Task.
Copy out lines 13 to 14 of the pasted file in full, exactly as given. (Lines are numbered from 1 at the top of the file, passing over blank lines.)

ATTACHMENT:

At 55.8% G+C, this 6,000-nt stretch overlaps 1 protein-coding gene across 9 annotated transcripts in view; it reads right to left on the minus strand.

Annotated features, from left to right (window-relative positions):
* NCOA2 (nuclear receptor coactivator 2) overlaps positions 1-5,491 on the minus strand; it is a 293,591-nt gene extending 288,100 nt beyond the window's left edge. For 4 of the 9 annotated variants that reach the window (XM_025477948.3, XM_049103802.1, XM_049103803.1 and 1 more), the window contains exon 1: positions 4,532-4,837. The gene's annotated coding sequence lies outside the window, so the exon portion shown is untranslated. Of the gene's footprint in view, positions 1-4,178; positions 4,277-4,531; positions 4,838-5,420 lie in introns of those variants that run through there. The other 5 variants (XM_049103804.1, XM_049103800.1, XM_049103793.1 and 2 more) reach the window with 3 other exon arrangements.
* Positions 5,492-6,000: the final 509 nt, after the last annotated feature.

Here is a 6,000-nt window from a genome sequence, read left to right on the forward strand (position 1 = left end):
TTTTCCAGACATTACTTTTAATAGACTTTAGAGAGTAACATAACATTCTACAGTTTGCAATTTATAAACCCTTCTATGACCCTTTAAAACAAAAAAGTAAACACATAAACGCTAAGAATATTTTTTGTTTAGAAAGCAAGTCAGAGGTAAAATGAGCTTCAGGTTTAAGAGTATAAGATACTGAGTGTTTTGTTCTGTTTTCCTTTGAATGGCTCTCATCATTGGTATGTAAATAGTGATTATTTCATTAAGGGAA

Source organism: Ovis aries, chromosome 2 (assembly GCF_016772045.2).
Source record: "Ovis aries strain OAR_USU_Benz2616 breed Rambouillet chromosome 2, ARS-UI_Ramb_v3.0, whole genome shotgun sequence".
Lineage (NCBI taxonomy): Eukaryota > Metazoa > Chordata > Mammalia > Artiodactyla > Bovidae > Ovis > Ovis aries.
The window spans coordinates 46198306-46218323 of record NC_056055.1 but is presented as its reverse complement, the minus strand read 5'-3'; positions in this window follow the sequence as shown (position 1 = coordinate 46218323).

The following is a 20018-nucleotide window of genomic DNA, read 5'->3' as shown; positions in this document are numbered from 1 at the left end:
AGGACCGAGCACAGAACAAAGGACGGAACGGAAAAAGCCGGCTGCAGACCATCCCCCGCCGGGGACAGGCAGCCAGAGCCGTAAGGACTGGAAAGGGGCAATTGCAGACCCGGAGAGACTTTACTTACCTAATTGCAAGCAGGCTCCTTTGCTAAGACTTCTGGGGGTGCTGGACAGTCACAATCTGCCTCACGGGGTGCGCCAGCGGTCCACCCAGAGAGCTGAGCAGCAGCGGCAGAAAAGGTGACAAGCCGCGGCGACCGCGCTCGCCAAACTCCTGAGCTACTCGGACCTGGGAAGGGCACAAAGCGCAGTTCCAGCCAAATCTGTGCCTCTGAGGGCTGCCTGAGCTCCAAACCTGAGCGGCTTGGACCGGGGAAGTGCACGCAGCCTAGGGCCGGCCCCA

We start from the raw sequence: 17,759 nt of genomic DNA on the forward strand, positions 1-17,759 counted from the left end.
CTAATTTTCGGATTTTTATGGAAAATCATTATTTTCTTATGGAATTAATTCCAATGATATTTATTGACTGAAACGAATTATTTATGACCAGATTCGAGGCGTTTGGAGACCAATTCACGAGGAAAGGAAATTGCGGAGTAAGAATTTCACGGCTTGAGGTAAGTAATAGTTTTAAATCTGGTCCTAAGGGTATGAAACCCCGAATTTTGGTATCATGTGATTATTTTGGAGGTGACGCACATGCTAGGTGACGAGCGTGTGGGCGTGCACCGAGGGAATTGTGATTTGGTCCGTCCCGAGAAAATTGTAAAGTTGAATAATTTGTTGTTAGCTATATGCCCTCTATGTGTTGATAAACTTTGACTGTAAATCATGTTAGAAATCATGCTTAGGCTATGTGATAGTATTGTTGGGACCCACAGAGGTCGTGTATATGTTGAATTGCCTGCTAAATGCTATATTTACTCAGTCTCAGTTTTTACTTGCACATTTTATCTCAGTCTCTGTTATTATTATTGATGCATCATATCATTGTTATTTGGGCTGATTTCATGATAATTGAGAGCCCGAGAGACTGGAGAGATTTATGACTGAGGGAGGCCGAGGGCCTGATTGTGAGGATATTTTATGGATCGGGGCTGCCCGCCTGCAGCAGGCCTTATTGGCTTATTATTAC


We start from the raw sequence: 17,759 nt of genomic DNA on the forward strand, positions 1-17,759 counted from the left end.
CTAATTTTCGGATTTTTATGGAAAATCATTATTTTCTTATGGAATTAATTCCAATGATATTTATTGACTGAAACGAATTATTTATGACCAGATTCGAGGCGTTTGGAGACCAATTCACGAGGAAAGGAAATTGCGGAGTAAGAATTTCACGGCTTGAGGTAAGTAATAGTTTTAAATCTGGTCCTAAGGGTATGAAACCCCGAATTTTGGTATCATGTGATTATTTTGGAGGTGACGCACATGCTAGGTGACGAGCGTGTGGGCGTGCACCGAGGGAATTGTGATTTGGTCCGTCCCGAGAAAATTGTAAAGTTGAATAATTTGTTGTTAGCTATATGCCCTCTATGTGTTGATAAACTTTGACTGTAAATCATGTTAGAAATCATGCTTAGGCTATGTGATAGTATTGTTGGGACCCACAGAGGTCGTGTATATGTTGAATTGCCTGCTAAATGCTATATTTACTCAGTCTCAGTTTTTACTTGCACATTTTATCTCAGTCTCTGTTATTATTATTGATGCATCATATCATTGTTATTTGGGCTGATTTCATGATAATTGAGAGCCCGAGAGACTGGAGAGATTTATGACTGAGGGAGGCCGAGGGCCTGATTGTGAGGATATTTTATGGATCGGGGCTGCCCGCCTGCAGCAGGCCTTATTGGCTTATTATTAC